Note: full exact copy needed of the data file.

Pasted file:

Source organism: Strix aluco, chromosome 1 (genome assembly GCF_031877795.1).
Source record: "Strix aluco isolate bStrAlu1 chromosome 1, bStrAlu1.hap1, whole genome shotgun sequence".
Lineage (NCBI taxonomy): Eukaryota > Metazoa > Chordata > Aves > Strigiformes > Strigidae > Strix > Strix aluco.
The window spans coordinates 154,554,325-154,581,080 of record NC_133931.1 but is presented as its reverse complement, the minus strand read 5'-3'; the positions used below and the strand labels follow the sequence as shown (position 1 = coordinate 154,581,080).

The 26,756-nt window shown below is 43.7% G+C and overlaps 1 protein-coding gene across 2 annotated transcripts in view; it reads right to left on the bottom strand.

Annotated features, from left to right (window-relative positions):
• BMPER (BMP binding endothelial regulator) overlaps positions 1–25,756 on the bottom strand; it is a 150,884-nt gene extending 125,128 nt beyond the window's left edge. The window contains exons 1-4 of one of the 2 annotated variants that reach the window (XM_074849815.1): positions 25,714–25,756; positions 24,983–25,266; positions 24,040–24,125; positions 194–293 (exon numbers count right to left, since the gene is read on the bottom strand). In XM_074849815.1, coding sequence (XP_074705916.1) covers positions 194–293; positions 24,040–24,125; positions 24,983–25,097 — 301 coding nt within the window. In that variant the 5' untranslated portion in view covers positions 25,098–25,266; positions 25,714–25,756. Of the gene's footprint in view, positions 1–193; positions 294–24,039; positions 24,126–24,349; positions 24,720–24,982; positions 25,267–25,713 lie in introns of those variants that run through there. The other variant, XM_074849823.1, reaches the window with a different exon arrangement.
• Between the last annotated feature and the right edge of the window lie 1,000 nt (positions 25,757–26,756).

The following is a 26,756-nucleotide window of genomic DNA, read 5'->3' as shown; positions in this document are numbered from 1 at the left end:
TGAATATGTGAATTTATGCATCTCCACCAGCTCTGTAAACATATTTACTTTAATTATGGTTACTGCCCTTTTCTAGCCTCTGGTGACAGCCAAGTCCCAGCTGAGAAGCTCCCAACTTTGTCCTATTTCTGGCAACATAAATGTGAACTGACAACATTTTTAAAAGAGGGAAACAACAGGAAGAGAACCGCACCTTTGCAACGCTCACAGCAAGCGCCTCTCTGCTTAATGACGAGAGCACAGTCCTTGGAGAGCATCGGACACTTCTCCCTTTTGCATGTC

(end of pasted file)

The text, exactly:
Source organism: Strix aluco, chromosome 1 (genome assembly GCF_031877795.1).
Source record: "Strix aluco isolate bStrAlu1 chromosome 1, bStrAlu1.hap1, whole genome shotgun sequence".
Lineage (NCBI taxonomy): Eukaryota > Metazoa > Chordata > Aves > Strigiformes > Strigidae > Strix > Strix aluco.
The window spans coordinates 154,554,325-154,581,080 of record NC_133931.1 but is presented as its reverse complement, the minus strand read 5'-3'; the positions used below and the strand labels follow the sequence as shown (position 1 = coordinate 154,581,080).

The 26,756-nt window shown below is 43.7% G+C and overlaps 1 protein-coding gene across 2 annotated transcripts in view; it reads right to left on the bottom strand.

Annotated features, from left to right (window-relative positions):
• BMPER (BMP binding endothelial regulator) overlaps positions 1–25,756 on the bottom strand; it is a 150,884-nt gene extending 125,128 nt beyond the window's left edge. The window contains exons 1-4 of one of the 2 annotated variants that reach the window (XM_074849815.1): positions 25,714–25,756; positions 24,983–25,266; positions 24,040–24,125; positions 194–293 (exon numbers count right to left, since the gene is read on the bottom strand). In XM_074849815.1, coding sequence (XP_074705916.1) covers positions 194–293; positions 24,040–24,125; positions 24,983–25,097 — 301 coding nt within the window. In that variant the 5' untranslated portion in view covers positions 25,098–25,266; positions 25,714–25,756. Of the gene's footprint in view, positions 1–193; positions 294–24,039; positions 24,126–24,349; positions 24,720–24,982; positions 25,267–25,713 lie in introns of those variants that run through there. The other variant, XM_074849823.1, reaches the window with a different exon arrangement.
• Between the last annotated feature and the right edge of the window lie 1,000 nt (positions 25,757–26,756).

The following is a 26,756-nucleotide window of genomic DNA, read 5'->3' as shown; positions in this document are numbered from 1 at the left end:
TGAATATGTGAATTTATGCATCTCCACCAGCTCTGTAAACATATTTACTTTAATTATGGTTACTGCCCTTTTCTAGCCTCTGGTGACAGCCAAGTCCCAGCTGAGAAGCTCCCAACTTTGTCCTATTTCTGGCAACATAAATGTGAACTGACAACATTTTTAAAAGAGGGAAACAACAGGAAGAGAACCGCACCTTTGCAACGCTCACAGCAAGCGCCTCTCTGCTTAATGACGAGAGCACAGTCCTTGGAGAGCATCGGACACTTCTCCCTTTTGCATGTC